T Nation

Deadlift Form Check

Hey Everyone,

New to the forum here. I’m was casual powerlifter (newbie) and in 2014 while doing a 1RM max of 455 pounds at 170 pounds body weight, I messed up my back. Went and got an MRI and it turned out that I slipped a disc (L5-S1). Ever since then, my back still hurts until this day (can’t deadlift or squat without feeling pain in my back). Ever since then I stopped lifting pretty much (would do it casually here and there for light weights) but for the past month or so I’ve been itching to lift weights again and finally today I decided to deadlift for the first time in three years. I did 5x5 of 225 and felt minor pain in the first 4 sets then in the last set I felt a lot of pain in my lower back. After that, I decided to do a 1RM max of 300 (stupid I know). Felt minor pain during the 1RM but was okay overall. About an hour later after I finished, I started feeling a lot of pain in my back. Luckily I recorded myself doing 225 pounds x 5 and 300 pounds x 1. I currently weigh 200 pounds and in horrible shape. I feel like I’m rounding my back but I’m not sure, can you please watch the videos and give me your feedback?

225 x 5:


300 x 1:

So as a newbie you maxed in the gym and slipped a disc.

You took a long time off from lifting.

The first day back AFTER doing 5 x 5 you decided to pull a big single.


  1. Get another MRI
  2. Find a good powerlifting coach and have him/her work with you


Vids are dead btw. Try youtube

See a physical therapist or physiotherapist to get something done. While short of surgery the disc isn’t gonna unherniate itself symptoms can be managed or prevented if current asymptomatic and strengthening or motor control training of lumbopelvic stabilisers can be done. They may tell you to not deadlift. As fun as deadlifting is so is sitting pain free or not having surgery so best to listen if you get that advice.

To perfect learn technique/neutral posture at all times to minimize stress of your disks and program something less risky than hitting 1RMs all the time.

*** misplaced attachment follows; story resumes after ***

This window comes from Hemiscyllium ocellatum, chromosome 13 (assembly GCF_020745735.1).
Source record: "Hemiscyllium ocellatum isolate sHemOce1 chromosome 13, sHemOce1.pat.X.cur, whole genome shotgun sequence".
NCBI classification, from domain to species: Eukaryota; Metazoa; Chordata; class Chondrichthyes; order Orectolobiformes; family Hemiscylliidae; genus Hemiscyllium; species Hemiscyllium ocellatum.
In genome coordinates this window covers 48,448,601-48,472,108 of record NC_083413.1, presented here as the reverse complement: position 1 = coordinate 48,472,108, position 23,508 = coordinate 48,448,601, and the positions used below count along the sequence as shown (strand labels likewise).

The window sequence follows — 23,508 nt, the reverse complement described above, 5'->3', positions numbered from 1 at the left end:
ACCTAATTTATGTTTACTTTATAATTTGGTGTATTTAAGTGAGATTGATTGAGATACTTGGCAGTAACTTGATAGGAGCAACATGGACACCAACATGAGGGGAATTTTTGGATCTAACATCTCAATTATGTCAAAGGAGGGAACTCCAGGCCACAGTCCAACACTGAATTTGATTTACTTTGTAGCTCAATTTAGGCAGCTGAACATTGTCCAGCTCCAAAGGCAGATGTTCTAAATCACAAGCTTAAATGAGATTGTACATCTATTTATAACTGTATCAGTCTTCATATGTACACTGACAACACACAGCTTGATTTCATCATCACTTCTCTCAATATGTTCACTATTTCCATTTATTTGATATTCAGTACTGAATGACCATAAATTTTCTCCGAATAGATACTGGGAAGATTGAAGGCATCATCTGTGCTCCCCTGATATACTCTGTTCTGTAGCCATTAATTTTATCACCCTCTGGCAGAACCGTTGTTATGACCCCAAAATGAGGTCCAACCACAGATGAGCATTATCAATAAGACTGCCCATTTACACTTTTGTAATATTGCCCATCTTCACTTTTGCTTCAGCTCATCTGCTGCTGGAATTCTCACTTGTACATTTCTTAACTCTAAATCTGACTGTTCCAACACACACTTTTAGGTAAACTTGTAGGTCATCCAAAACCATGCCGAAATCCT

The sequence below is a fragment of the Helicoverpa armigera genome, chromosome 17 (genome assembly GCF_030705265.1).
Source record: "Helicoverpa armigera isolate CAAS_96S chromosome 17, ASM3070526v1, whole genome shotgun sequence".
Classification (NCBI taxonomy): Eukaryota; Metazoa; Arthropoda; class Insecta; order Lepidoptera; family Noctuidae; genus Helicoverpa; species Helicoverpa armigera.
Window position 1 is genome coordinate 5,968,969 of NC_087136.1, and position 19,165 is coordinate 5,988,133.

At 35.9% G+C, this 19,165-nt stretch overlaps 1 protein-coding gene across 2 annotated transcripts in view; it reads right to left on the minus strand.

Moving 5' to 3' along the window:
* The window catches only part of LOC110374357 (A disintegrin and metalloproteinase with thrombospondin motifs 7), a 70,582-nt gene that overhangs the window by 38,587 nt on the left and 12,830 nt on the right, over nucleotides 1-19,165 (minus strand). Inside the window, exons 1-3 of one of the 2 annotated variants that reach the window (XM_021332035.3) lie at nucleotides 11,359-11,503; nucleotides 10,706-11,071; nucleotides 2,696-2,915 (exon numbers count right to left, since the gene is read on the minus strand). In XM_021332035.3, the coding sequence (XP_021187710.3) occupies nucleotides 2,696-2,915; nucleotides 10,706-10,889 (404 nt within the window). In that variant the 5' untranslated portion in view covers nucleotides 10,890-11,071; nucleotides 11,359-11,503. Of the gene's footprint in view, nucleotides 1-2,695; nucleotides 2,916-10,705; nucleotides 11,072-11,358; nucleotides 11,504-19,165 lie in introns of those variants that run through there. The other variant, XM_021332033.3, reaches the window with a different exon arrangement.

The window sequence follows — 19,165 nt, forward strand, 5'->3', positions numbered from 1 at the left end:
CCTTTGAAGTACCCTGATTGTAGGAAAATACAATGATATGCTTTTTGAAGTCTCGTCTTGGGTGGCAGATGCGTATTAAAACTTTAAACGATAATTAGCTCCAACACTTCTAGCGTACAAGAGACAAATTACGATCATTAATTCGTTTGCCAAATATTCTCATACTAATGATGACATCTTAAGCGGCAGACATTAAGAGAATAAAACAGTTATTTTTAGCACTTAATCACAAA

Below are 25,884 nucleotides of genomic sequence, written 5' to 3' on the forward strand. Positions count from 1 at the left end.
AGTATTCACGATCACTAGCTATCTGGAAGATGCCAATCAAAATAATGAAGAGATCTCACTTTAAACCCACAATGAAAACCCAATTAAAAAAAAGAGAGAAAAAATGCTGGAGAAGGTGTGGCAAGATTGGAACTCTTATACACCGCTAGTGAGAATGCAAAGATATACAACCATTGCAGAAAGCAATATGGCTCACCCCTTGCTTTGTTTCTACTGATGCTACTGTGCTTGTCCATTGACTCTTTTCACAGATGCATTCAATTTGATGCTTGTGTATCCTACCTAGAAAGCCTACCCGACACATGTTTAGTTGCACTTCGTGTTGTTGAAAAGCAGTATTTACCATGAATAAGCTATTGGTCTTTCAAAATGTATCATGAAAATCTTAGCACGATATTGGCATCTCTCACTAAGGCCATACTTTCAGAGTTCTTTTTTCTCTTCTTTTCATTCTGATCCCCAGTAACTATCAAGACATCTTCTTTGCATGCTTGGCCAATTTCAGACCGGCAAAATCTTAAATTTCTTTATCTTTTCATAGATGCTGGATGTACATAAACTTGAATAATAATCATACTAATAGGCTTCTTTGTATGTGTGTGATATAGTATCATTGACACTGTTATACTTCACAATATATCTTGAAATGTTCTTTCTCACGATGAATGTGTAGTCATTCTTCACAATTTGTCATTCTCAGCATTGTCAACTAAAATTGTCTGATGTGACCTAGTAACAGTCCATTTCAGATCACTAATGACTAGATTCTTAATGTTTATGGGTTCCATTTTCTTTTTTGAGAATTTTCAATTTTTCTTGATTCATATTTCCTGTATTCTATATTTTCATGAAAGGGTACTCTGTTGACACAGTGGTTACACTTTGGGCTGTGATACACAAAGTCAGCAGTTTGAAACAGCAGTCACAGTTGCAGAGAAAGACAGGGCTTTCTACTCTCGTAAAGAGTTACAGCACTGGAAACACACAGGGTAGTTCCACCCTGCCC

Build up very slow. Give detrained structures time to catch up. If something is gonna explode better to have it at light weight then maxing out.

Sort the above out first for long term health and lifting sustainability.

Then you can worry about other stuff e.g. how much volume to do. Repeated/Sustained flexion is more stressful to the disk and will increase protrusion more than a single instance.

Good Luck

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Can see videos now on my phone. Tbh form looks a whole lot better than was expecting. Back is close to neutral and maintained through the lift.

What nobody can see from the video might be more important. Whether your local and global stabilisers (I know it sounds like Broscience but it’s not) muscles, such as Transversus abdominis, Multifidus and the pelvic floor muscles, are coming on or not is very relevant due to your history of back issues.

Often in these populations the activation and timing of these are often messed up.

When they are working right they stabilise your spinal segments spreading/sharing load evenly across appropriate structures, away from/protecting other structures and allow your big torque generating global movers to do their work most efficiently.

See a physio/physical therapist for more.